18/06/2010 Paul Ricard and the Corvettes
The FIA GT1 World Championship will soon be heading for the Paul Ricard HTTT, for its first French round. The circuit, which is celebrating its 40th anniversary this year, has great historical significance for GT racing. The first-ever race of the BPR series was held there in 1994, marking the rebirth of this category of motor racing, which has culminated this season with the world title being granted by the FIA.
Back then, Larbre Competition won the four-hour race, with a Porsche driven by the much missed Bob Wollek, Jean-Pierre Jarier and Jesus Pareja. Larbre, triple FIA GT Champions and recent winners of the GT1 category at the 24 Hours of Le Mans, are still a force to be reckoned with. As is Christophe Bouchut, the only driver in that first BPR event to be a regular in this year’s 2010 FIA GT1 World Championship. In 1995, the four-hour race was won by the Gulf Racing /GTC McLaren F1 GTR of Ray Bellm and Maurizio Sandro-Sala, ahead of the Larbre Competition Porsche 911 GT2 Evo of Wollek, Bouchut and Jarier. The 1996 season again started at Paul Ricard, when Ray Bellm was again victorious, this time with James Weaver alongside him.
The circuit changed hands in 1999. In February 2001, the new Toyota Motorsport Formula One team signed an agreement with the new owners, and set up its test base at the circuit. Renovation works started in April 2001. By October, the new Paul Ricard High Tech Test Track was in use by Toyota to develop their new single-seater. The new state-of-the art circuit includes multiple circuit layouts, varying from 0.826 km to 5.833 km, with 13 right-handed corners and 8 left-handed corners.
The state of the art facility, with everything that motorsport could desire, it quickly became the place to test, and its red and blue stripes – part of the braking system – soon became a familiar site in photos. But testing is not racing, and it was not until 2006 that GT racing returned to Le Castellet, when the FIA GT Championship became the first major international series to race there after five years. And if the special VIP-only round had a different atmosphere, without the usual crowds, the racing was thrilling !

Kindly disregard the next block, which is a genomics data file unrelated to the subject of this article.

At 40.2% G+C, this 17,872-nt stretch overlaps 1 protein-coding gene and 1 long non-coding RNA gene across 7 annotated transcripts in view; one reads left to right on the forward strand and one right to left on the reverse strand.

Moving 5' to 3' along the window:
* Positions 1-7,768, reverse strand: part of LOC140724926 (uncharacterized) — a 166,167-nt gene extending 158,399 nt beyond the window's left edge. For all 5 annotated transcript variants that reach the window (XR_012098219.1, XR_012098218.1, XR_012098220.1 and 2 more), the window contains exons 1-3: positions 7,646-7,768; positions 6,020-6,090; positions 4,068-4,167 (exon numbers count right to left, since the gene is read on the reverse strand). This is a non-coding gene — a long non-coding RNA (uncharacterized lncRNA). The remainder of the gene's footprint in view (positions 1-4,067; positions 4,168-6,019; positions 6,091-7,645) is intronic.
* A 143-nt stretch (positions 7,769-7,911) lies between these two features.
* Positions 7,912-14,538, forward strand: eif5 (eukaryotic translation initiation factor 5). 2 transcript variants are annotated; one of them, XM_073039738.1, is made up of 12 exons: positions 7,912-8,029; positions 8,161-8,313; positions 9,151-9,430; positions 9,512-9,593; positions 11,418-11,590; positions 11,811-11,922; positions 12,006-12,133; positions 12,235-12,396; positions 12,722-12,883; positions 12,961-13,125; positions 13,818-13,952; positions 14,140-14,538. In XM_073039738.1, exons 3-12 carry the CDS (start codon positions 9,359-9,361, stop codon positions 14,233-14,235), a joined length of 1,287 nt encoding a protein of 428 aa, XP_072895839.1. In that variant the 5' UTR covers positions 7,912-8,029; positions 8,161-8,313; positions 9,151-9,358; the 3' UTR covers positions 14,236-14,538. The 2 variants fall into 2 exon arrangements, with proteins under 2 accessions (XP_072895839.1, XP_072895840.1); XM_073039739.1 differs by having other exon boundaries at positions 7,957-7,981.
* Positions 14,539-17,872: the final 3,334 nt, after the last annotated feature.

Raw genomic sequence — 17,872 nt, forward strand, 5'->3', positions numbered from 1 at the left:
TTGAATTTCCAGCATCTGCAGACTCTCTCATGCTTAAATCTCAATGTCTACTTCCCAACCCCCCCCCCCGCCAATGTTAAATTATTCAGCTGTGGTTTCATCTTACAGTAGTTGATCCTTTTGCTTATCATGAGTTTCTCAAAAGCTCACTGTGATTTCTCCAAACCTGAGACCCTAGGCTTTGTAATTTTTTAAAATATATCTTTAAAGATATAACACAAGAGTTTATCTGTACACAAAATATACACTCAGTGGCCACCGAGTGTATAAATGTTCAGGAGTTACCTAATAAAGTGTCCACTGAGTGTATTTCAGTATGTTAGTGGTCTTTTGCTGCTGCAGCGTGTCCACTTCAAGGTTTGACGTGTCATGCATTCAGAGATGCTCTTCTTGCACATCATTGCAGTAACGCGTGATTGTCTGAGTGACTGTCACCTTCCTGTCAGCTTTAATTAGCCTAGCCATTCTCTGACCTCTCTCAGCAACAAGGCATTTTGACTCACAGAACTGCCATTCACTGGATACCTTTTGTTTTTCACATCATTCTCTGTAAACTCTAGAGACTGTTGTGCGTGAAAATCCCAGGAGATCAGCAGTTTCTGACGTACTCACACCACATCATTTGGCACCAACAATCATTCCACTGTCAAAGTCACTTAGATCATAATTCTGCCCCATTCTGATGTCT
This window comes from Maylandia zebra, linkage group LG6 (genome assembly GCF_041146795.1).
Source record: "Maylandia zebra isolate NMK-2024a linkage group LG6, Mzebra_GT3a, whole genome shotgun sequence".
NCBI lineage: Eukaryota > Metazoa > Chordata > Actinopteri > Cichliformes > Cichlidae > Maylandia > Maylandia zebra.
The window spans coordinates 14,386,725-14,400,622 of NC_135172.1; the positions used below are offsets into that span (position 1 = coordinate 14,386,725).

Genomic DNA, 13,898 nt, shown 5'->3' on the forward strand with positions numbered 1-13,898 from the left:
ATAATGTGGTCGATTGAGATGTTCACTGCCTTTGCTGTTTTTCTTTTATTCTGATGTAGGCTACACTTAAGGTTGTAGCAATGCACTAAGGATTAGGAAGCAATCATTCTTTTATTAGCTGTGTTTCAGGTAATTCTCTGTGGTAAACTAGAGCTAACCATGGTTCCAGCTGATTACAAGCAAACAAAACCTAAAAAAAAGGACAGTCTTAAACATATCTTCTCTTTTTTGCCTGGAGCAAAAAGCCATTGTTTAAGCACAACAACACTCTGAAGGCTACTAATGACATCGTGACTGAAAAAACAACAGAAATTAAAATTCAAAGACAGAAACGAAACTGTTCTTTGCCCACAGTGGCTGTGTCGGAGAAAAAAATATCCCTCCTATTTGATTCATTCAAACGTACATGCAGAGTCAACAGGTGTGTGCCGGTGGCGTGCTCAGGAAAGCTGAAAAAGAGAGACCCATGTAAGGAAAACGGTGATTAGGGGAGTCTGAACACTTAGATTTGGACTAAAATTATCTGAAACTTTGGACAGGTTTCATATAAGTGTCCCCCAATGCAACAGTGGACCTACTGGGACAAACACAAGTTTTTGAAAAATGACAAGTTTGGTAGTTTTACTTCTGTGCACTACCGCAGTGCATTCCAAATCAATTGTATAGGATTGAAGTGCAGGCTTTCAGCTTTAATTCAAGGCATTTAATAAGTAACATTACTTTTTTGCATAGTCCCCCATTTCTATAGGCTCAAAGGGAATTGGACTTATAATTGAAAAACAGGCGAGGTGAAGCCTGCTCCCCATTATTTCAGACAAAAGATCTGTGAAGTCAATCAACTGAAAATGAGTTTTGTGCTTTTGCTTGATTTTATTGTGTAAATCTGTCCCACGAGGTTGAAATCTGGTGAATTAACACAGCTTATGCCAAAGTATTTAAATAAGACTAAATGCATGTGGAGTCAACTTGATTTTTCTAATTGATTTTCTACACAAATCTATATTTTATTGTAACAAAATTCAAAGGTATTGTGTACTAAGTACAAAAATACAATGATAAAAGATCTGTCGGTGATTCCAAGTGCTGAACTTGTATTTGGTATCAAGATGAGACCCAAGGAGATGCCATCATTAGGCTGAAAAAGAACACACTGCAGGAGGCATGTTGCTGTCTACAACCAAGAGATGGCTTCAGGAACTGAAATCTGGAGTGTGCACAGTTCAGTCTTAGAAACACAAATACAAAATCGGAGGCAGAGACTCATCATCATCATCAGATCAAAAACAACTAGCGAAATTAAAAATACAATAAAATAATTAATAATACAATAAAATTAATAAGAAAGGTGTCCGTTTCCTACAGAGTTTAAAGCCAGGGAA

It quickly became apparent that the Corvette was thoroughly at home on the long circuit. Dutch driver Jos Menten claimed pole position for PSI Experience and its Corvette. It was the first pole in the Championship for the Dutch driver who finished third for Reiter in this year’s Silverstone round. In the race, however, it was Belgian team GLPK who triumphed, after a thrilling battle with PSI Experience. Not only the first FIA GT victory for the Corvette C6R, this was also the make’s first one-two.
In early 2009, the Paul Ricard HTTT was witness to the start of the future, with the unveiling of the first two cars for what was then still the GT1 project. During the Media and Test Day, the Ford GT Matech and the Nissan GT-R were first shown to the press at a packed press conference. Showing how serious the new Championship was, they were joined by the Lamborghini Murciélago at Spa, and the GT1 World Championship was well underway.
Later that season, the FIA GT Championship returned to the Paul Ricard, but this time everything had changed, and the doors were flung open to the enthusiastic crowds who packed the banks and the new grandstands. And for the penultimate round of the Championship, after 13 seasons, it was yet again Corvette which set the pace. Enrique Bernoldi – currently racing for Vitaphone Racing Team – took pole position in the Sangari Corvette Z06. The team – run by Mad Croc Racing’s Kendy Janclaes – went on to win the race, giving a Brazilian-registered team its only win in the history of the Championship.
And so on to 2010, when the brand-new FIA GT1 World Championship will hold its fourth round at the magnificent circuit. It will be following in some fine footsteps, as it will be 20 years since a World Championship raced at the historic circuit at Le Castellet. Back then, in 1990, it was the Formula One World Championship which raced there – the circuit was 3.813 km long, compared to the near 6 km of today’s layout – and national hero Alain Prost was victorious for Ferrari. And what about 2010 ?
Back in February, the rather wet balance of performance tests saw Corvette triumph again, with the Mad-Croc Racing Corvette Z06 setting the fastest time over the two days of testing. So will July 4th – Independence Day in the United States of America – see the American brand claim its first victory in the FIA GT1 World Championship ? Wait and see…